Editors' Note (June 25, 2009): Anyone interested in the 1008HA reviewed here is advised to check out the Asus Eee PC 1005HA (released after this review was written). It offers a very similar design, but with a removable battery that lasts significantly longer than the 1008HA model.
With minilaptop competition heating up, even Asus--the company that practically invented the Netbook--has to step up its game. While the internal components will be familiar, the new Eee PC 1008HA (also known called the Seashell) represents a radical design change from the boxy Eee PCs we've seen before, with a slim, tapered design that makes it one of the best-looking Netbooks we've come across.
To get down to about 1 inch thick, some engineering slight-of-hand was required. The VGA output uses a dongle, the Ethernet jack is angled to fit into the thin body, there's a custom-molded (nonremovable) battery, and an LED display shaves a few millimeters off the lid.
One inescapable current Netbook trend is falling prices. With a perfectly serviceable $299 10-inch system coming from Dell and subsidized Netbooks from mobile phone companies, the current standard of $399 for a nicely equipped minilaptop is starting to look like the maximum the market will bear. At $429, the 1008HA slips just over the line, although the difference is more psychological than practical.
|Price as reviewed||$429|
|Processor||1.66GHz Intel Atom N280|
|Memory||1GB, 533MHz DDR2|
|Hard drive||160GB 5,400rpm|
|Chipset||Mobile Intel 945GM Express|
|Graphics||Mobile Intel GMA 950 (integrated)|
|Operating System||Windows XP|
|Dimensions (WD)||10.3 x 7.1 inches|
|Height||0.6- 1.0 inches|
|Screen size (diagonal)||10.1 inches|
|System weight / Weight with AC adapter||2.4/2.8 pounds|
The slim design of the 1008HA is a close cousin of the HP Mini 1000, but it feels even thinner, thanks to a tapered front lip. Helping shave a little size from the system are space-saving features including a pin-size power adapter plug, an angled Ethernet jack, and a mini-VGA port that requires a small dongle to use--cleverly hidden in the bottom of the chassis. Rather than a potentially smaller SSD drive, there's a standard 160GB HDD inside, augmented by a free 10GB online data storage subscription for backing up files to a remote server.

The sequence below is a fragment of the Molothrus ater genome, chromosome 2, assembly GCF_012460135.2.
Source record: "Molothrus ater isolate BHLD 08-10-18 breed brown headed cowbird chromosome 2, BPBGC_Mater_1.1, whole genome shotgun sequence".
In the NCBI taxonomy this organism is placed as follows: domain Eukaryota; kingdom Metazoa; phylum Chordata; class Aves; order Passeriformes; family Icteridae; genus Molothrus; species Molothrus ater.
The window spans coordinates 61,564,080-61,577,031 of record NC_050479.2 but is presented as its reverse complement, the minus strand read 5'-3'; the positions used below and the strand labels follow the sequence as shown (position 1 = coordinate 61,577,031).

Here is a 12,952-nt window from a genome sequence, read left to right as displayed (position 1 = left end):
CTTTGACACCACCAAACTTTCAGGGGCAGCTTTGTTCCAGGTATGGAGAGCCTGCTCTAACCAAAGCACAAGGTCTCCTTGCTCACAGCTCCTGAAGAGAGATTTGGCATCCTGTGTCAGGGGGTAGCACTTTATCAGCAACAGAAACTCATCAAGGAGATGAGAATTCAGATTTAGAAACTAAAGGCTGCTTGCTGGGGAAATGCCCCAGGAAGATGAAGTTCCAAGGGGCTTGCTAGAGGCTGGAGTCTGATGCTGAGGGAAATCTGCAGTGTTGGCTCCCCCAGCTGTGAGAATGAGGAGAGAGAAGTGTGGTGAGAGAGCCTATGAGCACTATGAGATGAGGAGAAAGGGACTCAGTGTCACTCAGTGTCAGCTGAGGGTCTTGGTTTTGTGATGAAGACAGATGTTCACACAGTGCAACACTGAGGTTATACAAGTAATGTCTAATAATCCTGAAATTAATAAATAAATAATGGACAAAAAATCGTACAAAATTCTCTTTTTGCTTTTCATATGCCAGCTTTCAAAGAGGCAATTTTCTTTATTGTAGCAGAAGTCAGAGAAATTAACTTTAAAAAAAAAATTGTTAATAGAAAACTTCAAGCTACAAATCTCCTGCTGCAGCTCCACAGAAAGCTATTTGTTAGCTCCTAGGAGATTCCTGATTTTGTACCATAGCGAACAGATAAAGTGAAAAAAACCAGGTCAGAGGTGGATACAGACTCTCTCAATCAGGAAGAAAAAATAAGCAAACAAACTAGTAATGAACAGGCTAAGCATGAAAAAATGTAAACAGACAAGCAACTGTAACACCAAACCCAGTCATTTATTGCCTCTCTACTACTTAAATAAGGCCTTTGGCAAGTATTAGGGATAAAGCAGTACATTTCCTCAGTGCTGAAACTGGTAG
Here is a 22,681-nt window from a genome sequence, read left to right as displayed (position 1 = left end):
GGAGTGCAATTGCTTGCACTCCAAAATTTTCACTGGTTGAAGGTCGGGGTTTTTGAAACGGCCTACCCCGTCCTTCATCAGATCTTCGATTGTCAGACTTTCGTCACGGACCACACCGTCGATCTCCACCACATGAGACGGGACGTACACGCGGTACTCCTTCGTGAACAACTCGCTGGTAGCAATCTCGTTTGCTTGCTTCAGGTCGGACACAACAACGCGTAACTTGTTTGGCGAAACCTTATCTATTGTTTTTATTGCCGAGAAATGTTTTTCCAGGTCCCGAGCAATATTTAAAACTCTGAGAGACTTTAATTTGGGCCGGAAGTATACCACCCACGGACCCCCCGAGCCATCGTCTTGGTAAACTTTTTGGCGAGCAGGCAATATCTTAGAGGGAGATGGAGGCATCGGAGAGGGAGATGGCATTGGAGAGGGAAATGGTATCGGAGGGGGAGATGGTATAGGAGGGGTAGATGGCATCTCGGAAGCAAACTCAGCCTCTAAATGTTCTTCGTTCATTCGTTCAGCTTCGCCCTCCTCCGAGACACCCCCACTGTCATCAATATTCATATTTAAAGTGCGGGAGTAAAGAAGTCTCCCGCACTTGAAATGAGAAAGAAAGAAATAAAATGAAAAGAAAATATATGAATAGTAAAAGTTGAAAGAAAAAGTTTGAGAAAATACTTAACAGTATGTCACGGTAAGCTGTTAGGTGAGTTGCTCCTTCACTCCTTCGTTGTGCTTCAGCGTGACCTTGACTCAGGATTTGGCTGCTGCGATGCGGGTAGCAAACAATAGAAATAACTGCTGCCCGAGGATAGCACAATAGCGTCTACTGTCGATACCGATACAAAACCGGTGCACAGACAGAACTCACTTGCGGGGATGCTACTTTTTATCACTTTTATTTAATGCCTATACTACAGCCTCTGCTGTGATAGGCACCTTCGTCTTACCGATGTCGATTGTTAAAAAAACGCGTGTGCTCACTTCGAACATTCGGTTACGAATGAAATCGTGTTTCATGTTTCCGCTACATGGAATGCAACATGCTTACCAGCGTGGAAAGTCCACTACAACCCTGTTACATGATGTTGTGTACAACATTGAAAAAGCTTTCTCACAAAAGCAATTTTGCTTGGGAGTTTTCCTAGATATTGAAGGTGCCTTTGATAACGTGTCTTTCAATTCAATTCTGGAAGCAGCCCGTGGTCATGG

We've seen the 1008HA in white, but our review unit was glossy black, which was prone to picking up fingerprints at an alarming rate.
The flat, wide keyboard, similar to what we saw on the recent Eee PC 1000HE, is among the better Netbook keyboards we've used, and the full-size right shift key is one of those things you don't realize is very important until it goes missing. The touch pad is demarcated by a rectangle of raised dots on the wrist rest and works well, although we found ourselves going into the touch pad settings and jacking up the default pointer speed. Above the keyboard are two quick-access buttons for turning off the Wi-Fi antenna and disabling the touch pad (handy if you're using an external USB mouse).
The 10.1-inch LED screen offers a 1,024x600 native resolution, which is standard for a Netbook. The backlit LED allows the lid to be very thin, and also uses less power than a more traditional LCD screen. A system tray app cycles through some other resolutions (1,024x768, 800x600), but displays usually look best at their native resolution.
|Asus Eee PC 1008HA||Average for category [netbook]|
|Audio||Stereo speakers, headphone/microphone jacks||headphone/microphone jacks|
|Data||2 USB 2.0, SD card reader||2 USB 2.0, SD card reader|
|Networking||Ethernet, 802.11 b/g/n Wi-Fi, Bluetooth||Ethernet, 802.11 b/g/n Wi-Fi, Bluetooth|
The 1008HA offers a fairly standard set of ports and connections, lacking only the ExpressCard slot we've seen on some high-end Netbooks. But bear in mind that all the ports are hidden behind hinged plastic doors, so to even plug in a USB key, you'll have to flip open one of them. The tiny, angled Ethernet jack is impressive--you should try plugging a cable in at least once to see how it works.
Using Intel's N280 Atom CPU, the system was minimally faster in our iTunes encoding test than Netbooks with the slightly slower N270 version of the ubiquitous Atom. Performance in other tests was in line with other Netbooks, and overall we have yet to meet an Atom-powered Netbook that vastly outperformed or underperformed the pack. The basic rule of thumb is that for basic tasks such as world processing, Web surfing, and e-mail, an Atom Netbook is more than adequate, as long as you keep your expectations modest.